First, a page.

Our new to us filly “Abby” continues to fit in. She has a ways to go, but we are making great progress. She too gets a daily brushing as we work to shine her up. She loves the attention as I use the time to introduce her to clippers, harness and all things new. She is kept safe as I introduce these things to her slowly, yet steadily. I want her to know, that as long as I am there, she is fine. The “boogyman” won’t hurt her…even if he does sound loud or buzz like a bee.

Abbyshine

Abby is cleaning up good. She will match up to my boys very well. She has to finish growing and learn all sorts of stuff, but she is doing well. Last night, in a warm dry stall, dining on a scoop of farm raised speltz and a manger full of hay, she found the same comfort on this farm that I enjoy. The kind that makes you want to be here, more than any other place on Earth.



Living on the Edge
November 1, 2015, 8:59 pm
Filed under: November 2015 | Tags: , , , , ,
The edge of the spelt field

The edge of the spelt field

November 1, 2015

Wow, the calendar moves again! I am busily preparing for winter. We butchered our last flock of meat chickens this weekend. They have gone off to freezer camp. We also got over two and a half gallons of rich broth from the backs and necks. The chickens grew fast and will be delicious all winter long 😮

I spent part of the last few days putting equipment away. I like it all stored inside, only the manure spreader needs attended to, but first we will spread the autumn compost. I moved the cows to their last paddock before winter this evening. They will graze there for another two weeks at least. Then its time to start feeding hay. It was a great grass year in spite of the mid-summer drought.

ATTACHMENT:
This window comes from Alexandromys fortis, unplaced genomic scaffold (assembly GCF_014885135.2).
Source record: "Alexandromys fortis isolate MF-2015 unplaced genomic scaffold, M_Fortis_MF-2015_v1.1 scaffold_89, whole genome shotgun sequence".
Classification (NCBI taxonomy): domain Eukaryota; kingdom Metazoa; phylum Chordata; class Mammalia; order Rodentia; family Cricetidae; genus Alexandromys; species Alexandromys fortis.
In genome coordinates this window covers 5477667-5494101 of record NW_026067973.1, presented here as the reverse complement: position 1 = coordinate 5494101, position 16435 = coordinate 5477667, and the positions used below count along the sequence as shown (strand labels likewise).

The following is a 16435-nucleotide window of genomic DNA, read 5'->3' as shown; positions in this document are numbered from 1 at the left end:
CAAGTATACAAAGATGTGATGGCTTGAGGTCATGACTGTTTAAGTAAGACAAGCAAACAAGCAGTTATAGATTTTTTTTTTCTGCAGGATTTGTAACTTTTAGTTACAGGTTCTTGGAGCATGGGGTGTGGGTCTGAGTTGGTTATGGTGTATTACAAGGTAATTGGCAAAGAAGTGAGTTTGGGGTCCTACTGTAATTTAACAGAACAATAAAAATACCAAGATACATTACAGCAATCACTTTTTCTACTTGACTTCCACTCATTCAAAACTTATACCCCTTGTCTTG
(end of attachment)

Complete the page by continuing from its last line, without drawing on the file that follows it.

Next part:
Tonight, I put the ram in with the ewes. They were having a ball getting to know each other. April babies will be bouncing around the pasture next spring, a happy sight after maple sugaring is over. For now, I will keep working on firewood. I have quite a bit to bring out of the east end of the woods. I planted speltz in our far east paddock, but knowing that I had wood to bring out, I left a sod strip along the fence.

That sod strip will hold up to the horse’s foot traffic much better than newly turned soil. It is a method of good stewardship leaving this edge to use. Soil erosion will be at a minimum. I won’t have big ruts to fix and the horses get a good place to walk…everybody wins!

As the woodland creatures and I prepare for winter, I think we are all on the edge a bit. We scamper crazily, knowing that soon the land will be covered in snow, or worse yet, cold rain. I feel better after this weekend of work, but I’m sure that I forgot something. Oh well, I ‘ll cross that bridge when we get to it, in the meantime, I will make plans for skidding logs on that well planned strip of sod with my horses. Horse time is a great stress reliever, keeping them out of the mud keeps me off the edge.